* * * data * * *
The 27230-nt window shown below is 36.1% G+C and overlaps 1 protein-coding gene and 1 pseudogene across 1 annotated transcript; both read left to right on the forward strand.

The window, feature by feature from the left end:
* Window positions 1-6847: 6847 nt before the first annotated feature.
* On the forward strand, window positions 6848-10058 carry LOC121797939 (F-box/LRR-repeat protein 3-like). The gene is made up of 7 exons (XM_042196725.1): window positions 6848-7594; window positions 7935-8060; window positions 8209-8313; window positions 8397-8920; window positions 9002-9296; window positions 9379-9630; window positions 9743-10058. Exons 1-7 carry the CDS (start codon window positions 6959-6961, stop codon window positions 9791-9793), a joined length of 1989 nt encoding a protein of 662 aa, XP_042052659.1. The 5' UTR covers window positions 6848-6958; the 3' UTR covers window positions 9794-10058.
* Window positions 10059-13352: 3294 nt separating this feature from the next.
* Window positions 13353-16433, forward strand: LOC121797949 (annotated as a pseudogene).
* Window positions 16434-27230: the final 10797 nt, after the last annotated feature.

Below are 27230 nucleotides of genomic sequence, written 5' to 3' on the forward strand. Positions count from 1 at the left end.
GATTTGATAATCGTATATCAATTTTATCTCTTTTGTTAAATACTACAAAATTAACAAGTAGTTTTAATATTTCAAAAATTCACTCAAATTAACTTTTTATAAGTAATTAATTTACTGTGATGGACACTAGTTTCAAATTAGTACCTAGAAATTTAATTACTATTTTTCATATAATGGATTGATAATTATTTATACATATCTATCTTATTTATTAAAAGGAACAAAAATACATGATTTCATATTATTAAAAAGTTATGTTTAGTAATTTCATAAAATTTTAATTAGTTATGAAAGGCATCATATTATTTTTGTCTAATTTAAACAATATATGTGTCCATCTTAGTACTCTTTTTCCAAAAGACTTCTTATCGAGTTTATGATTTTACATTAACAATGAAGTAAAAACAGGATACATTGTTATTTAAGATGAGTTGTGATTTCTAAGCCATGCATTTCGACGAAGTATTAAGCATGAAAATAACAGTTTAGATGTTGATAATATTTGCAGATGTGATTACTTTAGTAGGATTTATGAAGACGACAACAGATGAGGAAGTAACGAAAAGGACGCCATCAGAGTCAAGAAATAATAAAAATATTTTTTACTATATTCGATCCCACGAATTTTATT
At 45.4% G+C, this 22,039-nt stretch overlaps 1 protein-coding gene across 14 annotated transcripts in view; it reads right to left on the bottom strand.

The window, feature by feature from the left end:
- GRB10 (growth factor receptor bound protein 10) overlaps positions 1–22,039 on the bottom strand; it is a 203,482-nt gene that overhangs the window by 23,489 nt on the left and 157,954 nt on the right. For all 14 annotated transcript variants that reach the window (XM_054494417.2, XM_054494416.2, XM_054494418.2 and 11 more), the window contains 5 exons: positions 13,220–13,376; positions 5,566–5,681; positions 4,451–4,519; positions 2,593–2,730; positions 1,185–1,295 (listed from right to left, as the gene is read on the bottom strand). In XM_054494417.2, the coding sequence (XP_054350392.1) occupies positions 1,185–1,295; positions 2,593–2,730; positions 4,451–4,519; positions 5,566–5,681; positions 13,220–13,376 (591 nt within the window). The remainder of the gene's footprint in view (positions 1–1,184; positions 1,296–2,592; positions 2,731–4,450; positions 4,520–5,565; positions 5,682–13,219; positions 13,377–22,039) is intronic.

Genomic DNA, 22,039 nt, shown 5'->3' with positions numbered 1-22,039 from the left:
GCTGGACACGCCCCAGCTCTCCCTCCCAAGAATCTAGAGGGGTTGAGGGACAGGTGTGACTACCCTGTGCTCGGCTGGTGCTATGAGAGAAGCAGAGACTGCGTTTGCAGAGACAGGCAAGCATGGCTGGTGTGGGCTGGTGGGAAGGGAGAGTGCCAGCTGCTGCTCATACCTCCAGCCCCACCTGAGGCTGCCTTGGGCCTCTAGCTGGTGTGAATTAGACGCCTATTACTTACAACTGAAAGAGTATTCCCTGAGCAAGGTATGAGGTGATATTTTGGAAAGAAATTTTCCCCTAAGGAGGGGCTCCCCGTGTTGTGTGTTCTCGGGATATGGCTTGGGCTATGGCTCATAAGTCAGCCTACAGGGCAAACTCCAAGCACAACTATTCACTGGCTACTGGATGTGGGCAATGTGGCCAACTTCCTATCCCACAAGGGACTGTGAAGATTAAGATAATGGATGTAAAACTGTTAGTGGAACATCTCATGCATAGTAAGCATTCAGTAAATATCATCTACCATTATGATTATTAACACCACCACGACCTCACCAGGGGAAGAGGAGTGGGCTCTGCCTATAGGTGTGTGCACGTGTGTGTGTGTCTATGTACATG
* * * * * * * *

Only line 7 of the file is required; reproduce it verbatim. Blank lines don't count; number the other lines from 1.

* Window positions 16434-27230: the final 10797 nt, after the last annotated feature.